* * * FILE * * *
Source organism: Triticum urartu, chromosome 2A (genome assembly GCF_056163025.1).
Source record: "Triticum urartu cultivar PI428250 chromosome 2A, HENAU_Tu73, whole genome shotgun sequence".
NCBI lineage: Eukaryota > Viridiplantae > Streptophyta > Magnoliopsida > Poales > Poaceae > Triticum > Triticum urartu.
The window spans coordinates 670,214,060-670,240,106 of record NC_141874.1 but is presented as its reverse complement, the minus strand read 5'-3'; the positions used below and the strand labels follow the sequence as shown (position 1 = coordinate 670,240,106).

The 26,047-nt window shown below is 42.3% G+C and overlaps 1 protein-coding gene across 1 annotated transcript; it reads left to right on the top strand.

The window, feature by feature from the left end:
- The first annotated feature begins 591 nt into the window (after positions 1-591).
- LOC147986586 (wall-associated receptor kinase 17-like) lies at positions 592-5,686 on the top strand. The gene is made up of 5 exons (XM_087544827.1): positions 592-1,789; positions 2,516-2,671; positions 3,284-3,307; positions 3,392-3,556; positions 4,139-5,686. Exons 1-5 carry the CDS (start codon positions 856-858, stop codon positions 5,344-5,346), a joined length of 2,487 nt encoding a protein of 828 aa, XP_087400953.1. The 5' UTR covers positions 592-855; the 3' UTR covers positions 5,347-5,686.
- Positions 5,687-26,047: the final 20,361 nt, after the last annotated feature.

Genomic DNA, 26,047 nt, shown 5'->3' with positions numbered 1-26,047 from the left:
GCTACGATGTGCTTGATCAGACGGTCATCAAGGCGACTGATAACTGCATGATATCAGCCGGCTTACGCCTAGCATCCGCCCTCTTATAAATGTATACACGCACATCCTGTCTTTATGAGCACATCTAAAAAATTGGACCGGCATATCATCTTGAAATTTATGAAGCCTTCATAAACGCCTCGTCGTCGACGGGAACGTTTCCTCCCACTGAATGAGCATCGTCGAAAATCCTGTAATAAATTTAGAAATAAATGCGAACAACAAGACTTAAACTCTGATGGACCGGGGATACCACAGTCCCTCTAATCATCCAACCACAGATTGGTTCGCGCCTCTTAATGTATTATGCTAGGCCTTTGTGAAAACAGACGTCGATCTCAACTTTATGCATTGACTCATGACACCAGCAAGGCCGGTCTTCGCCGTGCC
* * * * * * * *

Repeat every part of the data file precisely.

Source organism: Triticum urartu, chromosome 2A (genome assembly GCF_056163025.1).
Source record: "Triticum urartu cultivar PI428250 chromosome 2A, HENAU_Tu73, whole genome shotgun sequence".
NCBI lineage: Eukaryota > Viridiplantae > Streptophyta > Magnoliopsida > Poales > Poaceae > Triticum > Triticum urartu.
The window spans coordinates 670,214,060-670,240,106 of record NC_141874.1 but is presented as its reverse complement, the minus strand read 5'-3'; the positions used below and the strand labels follow the sequence as shown (position 1 = coordinate 670,240,106).

The 26,047-nt window shown below is 42.3% G+C and overlaps 1 protein-coding gene across 1 annotated transcript; it reads left to right on the top strand.

The window, feature by feature from the left end:
- The first annotated feature begins 591 nt into the window (after positions 1-591).
- LOC147986586 (wall-associated receptor kinase 17-like) lies at positions 592-5,686 on the top strand. The gene is made up of 5 exons (XM_087544827.1): positions 592-1,789; positions 2,516-2,671; positions 3,284-3,307; positions 3,392-3,556; positions 4,139-5,686. Exons 1-5 carry the CDS (start codon positions 856-858, stop codon positions 5,344-5,346), a joined length of 2,487 nt encoding a protein of 828 aa, XP_087400953.1. The 5' UTR covers positions 592-855; the 3' UTR covers positions 5,347-5,686.
- Positions 5,687-26,047: the final 20,361 nt, after the last annotated feature.

Genomic DNA, 26,047 nt, shown 5'->3' with positions numbered 1-26,047 from the left:
GCTACGATGTGCTTGATCAGACGGTCATCAAGGCGACTGATAACTGCATGATATCAGCCGGCTTACGCCTAGCATCCGCCCTCTTATAAATGTATACACGCACATCCTGTCTTTATGAGCACATCTAAAAAATTGGACCGGCATATCATCTTGAAATTTATGAAGCCTTCATAAACGCCTCGTCGTCGACGGGAACGTTTCCTCCCACTGAATGAGCATCGTCGAAAATCCTGTAATAAATTTAGAAATAAATGCGAACAACAAGACTTAAACTCTGATGGACCGGGGATACCACAGTCCCTCTAATCATCCAACCACAGATTGGTTCGCGCCTCTTAATGTATTATGCTAGGCCTTTGTGAAAACAGACGTCGATCTCAACTTTATGCATTGACTCATGACACCAGCAAGGCCGGTCTTCGCCGTGCC